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American Educator
Summer 2012

 

Table of Contents

Metamorphosis
How Missouri Rehabilitates Juvenile Offenders
By Jennifer Dubin

Juveniles convicted of serious offenses usually end up in large correctional facilities that focus on punishment—not rehabilitation. The state of Missouri, however, has found a better way to help end the cycle of crime: by creating a network of small facilities that provide therapy and educational opportunities, it has dramatically reduced recidivism and helped thousands of youth make better choices in their lives. Tyler, Eric, and Jason are among those children. In their time at these state-run facilities, they have worked through their problems, earned academic credits, and renewed their interest in learning.

Juvenile Confinement in Context
By Richard A. Mendel

An Evolving Controversy
The Struggle to Teach Science in Science Classes
By Michael Berkman and Eric Plutzer

Although the level of controversy varies from one community to the next, biology teachers across the United States struggle to teach evolution. Some face pressure to teach both religious and scientific theories of human origins; others did not have adequate coursework on evolution during teacher preparation. As a result, many biology teachers are minimizing controversy, but also—often unintentionally—minimizing students' comprehension of the scientific evidence and consensus on evolution.

World-Class Ambitions, Weak Standards
An Excerpt from The State of State Science Standards 2012

Knowing Ourselves
How the Classics Strengthen Schools and Society
By Peter Dodington

A longtime Latin teacher explains why studying the ancient Greek and Roman world and learning Latin achieve one of the central goals of public education: helping students think deeply about how they want to live their lives and what they hope to accomplish.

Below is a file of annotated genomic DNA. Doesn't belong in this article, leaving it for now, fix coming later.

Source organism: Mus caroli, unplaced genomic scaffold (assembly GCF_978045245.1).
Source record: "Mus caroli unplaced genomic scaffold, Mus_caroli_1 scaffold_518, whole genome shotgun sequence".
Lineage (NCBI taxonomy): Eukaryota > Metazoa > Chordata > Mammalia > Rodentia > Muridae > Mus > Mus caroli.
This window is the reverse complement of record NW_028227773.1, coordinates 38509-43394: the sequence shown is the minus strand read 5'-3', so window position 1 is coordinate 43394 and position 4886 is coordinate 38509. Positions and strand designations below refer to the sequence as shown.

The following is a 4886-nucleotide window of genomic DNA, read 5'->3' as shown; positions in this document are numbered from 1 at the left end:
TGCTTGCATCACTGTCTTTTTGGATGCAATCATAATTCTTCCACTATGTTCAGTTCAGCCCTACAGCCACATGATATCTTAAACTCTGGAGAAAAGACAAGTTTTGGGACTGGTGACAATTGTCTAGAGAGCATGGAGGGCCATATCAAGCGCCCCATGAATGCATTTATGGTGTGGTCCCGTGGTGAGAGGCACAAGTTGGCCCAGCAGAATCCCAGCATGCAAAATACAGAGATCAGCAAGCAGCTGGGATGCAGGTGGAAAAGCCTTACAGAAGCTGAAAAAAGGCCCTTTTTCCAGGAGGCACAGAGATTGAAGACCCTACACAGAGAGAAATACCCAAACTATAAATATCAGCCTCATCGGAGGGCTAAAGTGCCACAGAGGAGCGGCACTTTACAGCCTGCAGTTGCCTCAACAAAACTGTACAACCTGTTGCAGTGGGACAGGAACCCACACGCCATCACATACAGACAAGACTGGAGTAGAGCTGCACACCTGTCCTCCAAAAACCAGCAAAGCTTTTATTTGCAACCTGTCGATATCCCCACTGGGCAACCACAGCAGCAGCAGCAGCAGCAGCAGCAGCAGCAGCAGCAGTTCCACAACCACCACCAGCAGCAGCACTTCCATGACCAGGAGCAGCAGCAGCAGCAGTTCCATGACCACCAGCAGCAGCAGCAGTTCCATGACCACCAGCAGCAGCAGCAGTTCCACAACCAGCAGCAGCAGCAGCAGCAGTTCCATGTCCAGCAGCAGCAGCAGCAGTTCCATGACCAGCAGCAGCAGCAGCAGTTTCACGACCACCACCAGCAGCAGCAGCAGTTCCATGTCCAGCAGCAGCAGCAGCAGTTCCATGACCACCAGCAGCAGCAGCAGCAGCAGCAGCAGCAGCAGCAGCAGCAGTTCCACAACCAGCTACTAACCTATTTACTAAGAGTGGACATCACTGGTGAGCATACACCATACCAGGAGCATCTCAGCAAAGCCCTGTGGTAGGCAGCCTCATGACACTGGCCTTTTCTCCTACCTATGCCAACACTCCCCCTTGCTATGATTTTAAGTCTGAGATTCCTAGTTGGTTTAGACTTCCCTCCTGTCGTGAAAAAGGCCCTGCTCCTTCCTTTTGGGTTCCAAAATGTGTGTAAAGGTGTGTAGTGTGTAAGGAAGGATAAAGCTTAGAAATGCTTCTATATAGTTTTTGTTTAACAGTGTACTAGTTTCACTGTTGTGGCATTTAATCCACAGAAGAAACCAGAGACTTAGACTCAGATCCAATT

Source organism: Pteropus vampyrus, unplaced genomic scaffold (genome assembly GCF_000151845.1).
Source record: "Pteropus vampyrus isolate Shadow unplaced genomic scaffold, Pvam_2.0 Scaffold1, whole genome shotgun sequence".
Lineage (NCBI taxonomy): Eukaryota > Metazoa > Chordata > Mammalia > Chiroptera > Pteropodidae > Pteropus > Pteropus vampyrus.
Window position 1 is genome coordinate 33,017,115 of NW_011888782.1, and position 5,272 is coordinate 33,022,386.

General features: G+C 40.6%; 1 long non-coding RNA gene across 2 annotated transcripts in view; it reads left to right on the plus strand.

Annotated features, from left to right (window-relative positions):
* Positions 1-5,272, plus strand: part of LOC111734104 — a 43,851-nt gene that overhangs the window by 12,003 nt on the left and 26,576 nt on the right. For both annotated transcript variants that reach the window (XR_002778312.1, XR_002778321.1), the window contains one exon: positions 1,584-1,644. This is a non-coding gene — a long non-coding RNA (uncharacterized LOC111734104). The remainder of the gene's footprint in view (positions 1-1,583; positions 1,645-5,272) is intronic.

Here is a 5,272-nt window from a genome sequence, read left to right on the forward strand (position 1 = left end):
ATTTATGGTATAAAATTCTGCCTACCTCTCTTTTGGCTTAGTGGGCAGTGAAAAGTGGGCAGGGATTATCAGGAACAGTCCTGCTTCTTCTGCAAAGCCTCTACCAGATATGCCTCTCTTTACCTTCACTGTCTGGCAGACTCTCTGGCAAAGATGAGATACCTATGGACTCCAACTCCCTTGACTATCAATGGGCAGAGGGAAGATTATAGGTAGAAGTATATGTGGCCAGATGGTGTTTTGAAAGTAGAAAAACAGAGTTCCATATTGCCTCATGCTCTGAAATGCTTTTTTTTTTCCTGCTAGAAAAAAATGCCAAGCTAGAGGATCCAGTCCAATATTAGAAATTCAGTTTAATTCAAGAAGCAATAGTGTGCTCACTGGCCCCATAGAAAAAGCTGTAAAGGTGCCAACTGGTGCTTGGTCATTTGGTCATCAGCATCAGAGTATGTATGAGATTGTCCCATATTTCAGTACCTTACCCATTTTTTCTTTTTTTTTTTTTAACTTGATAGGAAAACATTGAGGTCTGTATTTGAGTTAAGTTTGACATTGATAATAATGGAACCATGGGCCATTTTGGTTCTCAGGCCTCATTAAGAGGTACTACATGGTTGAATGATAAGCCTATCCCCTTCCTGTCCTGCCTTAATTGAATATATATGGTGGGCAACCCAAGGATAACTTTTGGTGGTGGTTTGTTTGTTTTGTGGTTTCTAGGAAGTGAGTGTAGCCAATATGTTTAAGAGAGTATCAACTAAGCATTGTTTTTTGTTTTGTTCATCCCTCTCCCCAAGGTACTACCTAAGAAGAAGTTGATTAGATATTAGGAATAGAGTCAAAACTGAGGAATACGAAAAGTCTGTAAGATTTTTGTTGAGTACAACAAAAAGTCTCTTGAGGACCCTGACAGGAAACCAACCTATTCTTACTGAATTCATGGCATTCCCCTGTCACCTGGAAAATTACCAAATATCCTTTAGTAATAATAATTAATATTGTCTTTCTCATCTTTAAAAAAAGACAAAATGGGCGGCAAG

Labor's Untold Story
A Textbook Case of Neglect and Distortion
By The Albert Shanker Institute

A review of high school history textbooks developed by the nation's leading publishers finds spotty, inadequate, and slanted coverage of the labor movement. Such coverage shortchanges students by not giving them a full and accurate account of labor history and the struggles of citizens acting collectively to bring about social progress and change.

Distorting the Historical Record
One Detailed Example from the Albert Shanker Institute's Report

Why Teach a 100-Year-Old Strike?
The "Bread and Roses" Centenary
By Norm Diamond

 All articles available in PDF format only.

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About American Educator

American Educator is a quarterly journal of educational research and ideas published by the American Federation of Teachers. Recent articles have focused on such topics as reducing the achievement gap between poor and affluent students, heading off student discipline problems, teaching an appreciation and understanding of democracy, the benefits of a common coherent curriculum, and other issues affecting children and education here and abroad. Total circulation, as of our most recent issue, is over 900,000.

 
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